Credit Card Glossary

With so many credit card specific terms thrown around, there is no wonder that credit card holders and applicants do not read the application, much less privacy notices or credit card terms that come out. There should be a credit card glossary to help people understand what they are looking at. For this credit card glossary, the most common and commonly misunderstood terms are focused on:

Additional Cardholder – Most credit card accounts allow the card holder to authorize another person to use the account and have their own separate card that is tied to the same account. The primary person is ultimately responsible for the account, including making payments and the consequences of missing them.

Annual Fee – A fee charged yearly for upkeep on the credit card. These fees are more common in secured cards, credit cards for bad credit and cards that offer special perks such as airline miles.

APR – The Annual Percentage Rate in credit card terminology is an easy way to reference and compare the interest charges from one credit card to another. The actual amount applied every month to the credit card balance is this percentage rate divided by 12 or possibly a more complex calculation.

Authorized User – See Additional Cardholder.

Available Credit – This is the amount of money that can be charged onto the account and is calculated by taking the credit limit and subtracting the amount currently owed.

Balance to limit ratio – Part of one’s credit score, the Balance to Limit Ratio looks at how much credit someone is using and compares it to how much of that credit is available. While there are some extremes, most of the time the higher the amount of credit and the lower the balances helps improve the credit score.

Card Member Agreement – The card member agreement is the contract between the credit card issuer and the card holder and is required by federal law. It is binding and must include the APR, the formula for the minimum payments each month as well as what fees are assessed and when and the process for resolving disputes. The issuer has the right to modify Card Holder Agreements in writing when they choose and card holders recourse is to stop using their credit card if they do not agree with changes. At that point, they have to still repay the debt but they do so under their original agreement.

Charge Back – A Charge back is performed when a credit card holder disputes a charge and the credit card issuer agrees the dispute is with merit. This can also occur if a merchant is not following the rules for their account.

Credit Line/ Credit Limit – The maximum amount of money that can be on the credit card balance, including the existing balance and new purchases.

Credit Utilization Ratio – See balance to limit ratio.

Due Date – In credit card terminology the absolute last day a credit card payment can be received where a late fee will not be assessed. In most cases, payments must clear on or before this day to count as being on time.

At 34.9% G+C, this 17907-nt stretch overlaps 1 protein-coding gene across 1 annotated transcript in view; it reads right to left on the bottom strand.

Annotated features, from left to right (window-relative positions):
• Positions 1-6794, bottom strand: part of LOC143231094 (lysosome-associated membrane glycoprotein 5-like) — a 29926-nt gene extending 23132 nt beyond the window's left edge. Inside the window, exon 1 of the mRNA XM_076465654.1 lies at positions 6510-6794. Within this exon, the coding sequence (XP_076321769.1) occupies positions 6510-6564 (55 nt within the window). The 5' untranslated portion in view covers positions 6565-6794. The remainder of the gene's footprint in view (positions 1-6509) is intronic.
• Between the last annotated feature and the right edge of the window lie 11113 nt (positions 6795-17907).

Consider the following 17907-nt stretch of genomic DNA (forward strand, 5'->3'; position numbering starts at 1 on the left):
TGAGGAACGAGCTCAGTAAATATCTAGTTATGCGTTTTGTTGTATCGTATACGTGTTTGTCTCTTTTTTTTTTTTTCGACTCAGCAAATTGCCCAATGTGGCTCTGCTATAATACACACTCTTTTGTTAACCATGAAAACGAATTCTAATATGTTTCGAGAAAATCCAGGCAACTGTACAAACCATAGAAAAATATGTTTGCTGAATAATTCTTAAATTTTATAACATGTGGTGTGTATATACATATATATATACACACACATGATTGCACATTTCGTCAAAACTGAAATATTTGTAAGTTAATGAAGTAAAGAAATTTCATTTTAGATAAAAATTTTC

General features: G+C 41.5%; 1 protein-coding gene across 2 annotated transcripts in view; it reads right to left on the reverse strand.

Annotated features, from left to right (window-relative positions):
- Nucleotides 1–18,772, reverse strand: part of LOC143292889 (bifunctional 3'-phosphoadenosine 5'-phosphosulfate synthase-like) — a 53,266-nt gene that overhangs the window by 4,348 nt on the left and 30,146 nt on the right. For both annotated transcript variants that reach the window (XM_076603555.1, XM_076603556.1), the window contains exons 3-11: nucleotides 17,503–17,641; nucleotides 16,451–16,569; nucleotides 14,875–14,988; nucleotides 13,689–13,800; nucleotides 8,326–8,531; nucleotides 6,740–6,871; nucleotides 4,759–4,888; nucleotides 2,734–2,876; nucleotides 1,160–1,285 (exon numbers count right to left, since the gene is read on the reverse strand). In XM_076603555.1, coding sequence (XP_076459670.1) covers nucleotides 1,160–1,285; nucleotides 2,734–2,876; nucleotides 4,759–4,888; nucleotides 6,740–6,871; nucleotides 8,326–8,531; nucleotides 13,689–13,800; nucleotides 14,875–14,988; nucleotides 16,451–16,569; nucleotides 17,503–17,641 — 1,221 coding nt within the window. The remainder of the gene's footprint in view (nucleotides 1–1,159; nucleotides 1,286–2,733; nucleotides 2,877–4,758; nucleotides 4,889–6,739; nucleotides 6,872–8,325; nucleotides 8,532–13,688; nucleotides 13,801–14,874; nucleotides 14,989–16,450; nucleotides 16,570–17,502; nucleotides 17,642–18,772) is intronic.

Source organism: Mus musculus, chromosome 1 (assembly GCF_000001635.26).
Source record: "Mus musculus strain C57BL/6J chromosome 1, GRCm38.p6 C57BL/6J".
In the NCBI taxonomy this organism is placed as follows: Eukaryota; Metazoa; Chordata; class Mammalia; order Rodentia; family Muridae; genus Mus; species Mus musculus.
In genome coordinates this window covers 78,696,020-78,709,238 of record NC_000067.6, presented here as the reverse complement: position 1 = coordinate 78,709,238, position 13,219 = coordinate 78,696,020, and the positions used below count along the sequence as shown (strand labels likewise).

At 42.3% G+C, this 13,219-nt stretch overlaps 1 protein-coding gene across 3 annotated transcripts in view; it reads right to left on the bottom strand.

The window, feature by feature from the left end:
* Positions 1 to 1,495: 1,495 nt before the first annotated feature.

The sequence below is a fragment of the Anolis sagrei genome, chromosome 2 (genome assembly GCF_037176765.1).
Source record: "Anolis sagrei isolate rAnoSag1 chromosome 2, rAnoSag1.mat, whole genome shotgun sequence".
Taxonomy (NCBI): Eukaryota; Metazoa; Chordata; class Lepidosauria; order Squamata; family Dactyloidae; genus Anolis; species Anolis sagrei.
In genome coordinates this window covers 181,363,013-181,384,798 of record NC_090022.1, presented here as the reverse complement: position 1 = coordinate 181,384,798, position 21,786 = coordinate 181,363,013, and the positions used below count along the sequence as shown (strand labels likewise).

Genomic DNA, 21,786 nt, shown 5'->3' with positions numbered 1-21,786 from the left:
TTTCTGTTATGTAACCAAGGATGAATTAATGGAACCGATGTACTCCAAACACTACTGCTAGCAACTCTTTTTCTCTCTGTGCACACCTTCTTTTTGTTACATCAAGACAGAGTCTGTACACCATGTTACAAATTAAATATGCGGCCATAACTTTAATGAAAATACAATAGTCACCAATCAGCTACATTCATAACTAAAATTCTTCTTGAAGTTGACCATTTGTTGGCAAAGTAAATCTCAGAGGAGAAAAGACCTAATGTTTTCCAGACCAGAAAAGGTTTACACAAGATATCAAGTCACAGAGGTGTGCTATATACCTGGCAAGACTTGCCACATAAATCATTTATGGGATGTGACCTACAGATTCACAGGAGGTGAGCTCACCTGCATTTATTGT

Finance Charge – The finance charge is the total of interest and fees on a credit card statement.

Fixed APR – A fixed APR is an interest rate that will never change without a modification to the Cardholder agreement.

Grace Period – The grace period definition is the number of days allowed by the card issuer for the card user to pay their bill and not have any finance charges added to the balance. As of 2009, if a credit card has a grace period, it must be twenty-one days or more. The typical grace period is only granted to purchases and not to cash advances and balance transfers.

Minimum Finance Charge – If there is to be a finance charge for the month, this is the minimum amount it will be. Typically set at $.50, if the interest for the small balance on the account is less, the credit card issuer will charge this minimum instead.

Minimum Payment – The credit card company will disclose this in the Card Holder Agreement (see above) and it is the smallest payment that can be made on a credit card account to keep the card in good standing. Typically from five to ten percent of the balance, minimum payments have been on the rise from government pressure.

Over limit fee – A fee assessed when a credit card holder goes over their credit limit, typically due to interest and penalties placed on the account. Prior to the 2009 federal credit card regulations, card holders could get these fees for charging a purchase when they did not have an available balance to do so. Today, they must choose to have this as a feature on their account.

Secured Credit Cards – Secured credit cards require the card holder to make a deposit to an account that is used as collateral for the credit card. Designed primarily to assist people with no credit or poor credit to help improve their credit scores, there has been some backlash in this market in recent years due to companies in the market taking advantage of consumers who are desperate or uneducated about credit card issues.

Terms and Conditions – See Card Member Agreement definition.

Unsecured Credit Cards – the most common type of credit card, the unsecured credit card offers the credit card holder credit with no type of collateral, only their promise to repay the debt.

Variable Interest Rate – With a variable interest rate credit card, the interest rate has the potential to change from month to month because it is tied to some other interest rate. This second interest rate is known as an index, which is often based on the government bank’s lending rate. While it varies from country to country, the interest rate in the United States that it is based on is known as the Federal funds rate. Currently at historical lows, it has nowhere to go but up and while it has stayed low for a while it could change, adding a bit of risk to those with Variable interest rate credit cards. The disclosure for a Variable rate card will indicate something like “index plus an X percentage rate”.